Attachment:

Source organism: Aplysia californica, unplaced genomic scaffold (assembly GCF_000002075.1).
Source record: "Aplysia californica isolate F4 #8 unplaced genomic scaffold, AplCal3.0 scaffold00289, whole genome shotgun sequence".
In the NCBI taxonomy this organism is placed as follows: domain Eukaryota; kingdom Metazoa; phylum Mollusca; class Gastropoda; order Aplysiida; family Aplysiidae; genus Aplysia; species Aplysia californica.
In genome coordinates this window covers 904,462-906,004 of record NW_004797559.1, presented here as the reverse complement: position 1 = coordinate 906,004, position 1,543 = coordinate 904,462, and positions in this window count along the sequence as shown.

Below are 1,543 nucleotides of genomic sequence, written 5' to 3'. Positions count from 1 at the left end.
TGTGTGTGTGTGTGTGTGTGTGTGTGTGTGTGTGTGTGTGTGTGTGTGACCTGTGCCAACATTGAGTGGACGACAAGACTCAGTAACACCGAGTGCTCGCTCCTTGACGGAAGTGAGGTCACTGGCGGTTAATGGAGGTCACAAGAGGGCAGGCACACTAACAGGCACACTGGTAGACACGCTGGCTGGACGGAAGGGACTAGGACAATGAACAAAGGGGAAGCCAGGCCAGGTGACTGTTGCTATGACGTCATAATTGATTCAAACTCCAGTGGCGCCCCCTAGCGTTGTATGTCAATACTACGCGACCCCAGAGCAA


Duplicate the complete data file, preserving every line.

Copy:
Source organism: Aplysia californica, unplaced genomic scaffold (assembly GCF_000002075.1).
Source record: "Aplysia californica isolate F4 #8 unplaced genomic scaffold, AplCal3.0 scaffold00289, whole genome shotgun sequence".
In the NCBI taxonomy this organism is placed as follows: domain Eukaryota; kingdom Metazoa; phylum Mollusca; class Gastropoda; order Aplysiida; family Aplysiidae; genus Aplysia; species Aplysia californica.
In genome coordinates this window covers 904,462-906,004 of record NW_004797559.1, presented here as the reverse complement: position 1 = coordinate 906,004, position 1,543 = coordinate 904,462, and positions in this window count along the sequence as shown.

Below are 1,543 nucleotides of genomic sequence, written 5' to 3'. Positions count from 1 at the left end.
TGTGTGTGTGTGTGTGTGTGTGTGTGTGTGTGTGTGTGTGTGTGTGTGACCTGTGCCAACATTGAGTGGACGACAAGACTCAGTAACACCGAGTGCTCGCTCCTTGACGGAAGTGAGGTCACTGGCGGTTAATGGAGGTCACAAGAGGGCAGGCACACTAACAGGCACACTGGTAGACACGCTGGCTGGACGGAAGGGACTAGGACAATGAACAAAGGGGAAGCCAGGCCAGGTGACTGTTGCTATGACGTCATAATTGATTCAAACTCCAGTGGCGCCCCCTAGCGTTGTATGTCAATACTACGCGACCCCAGAGCAA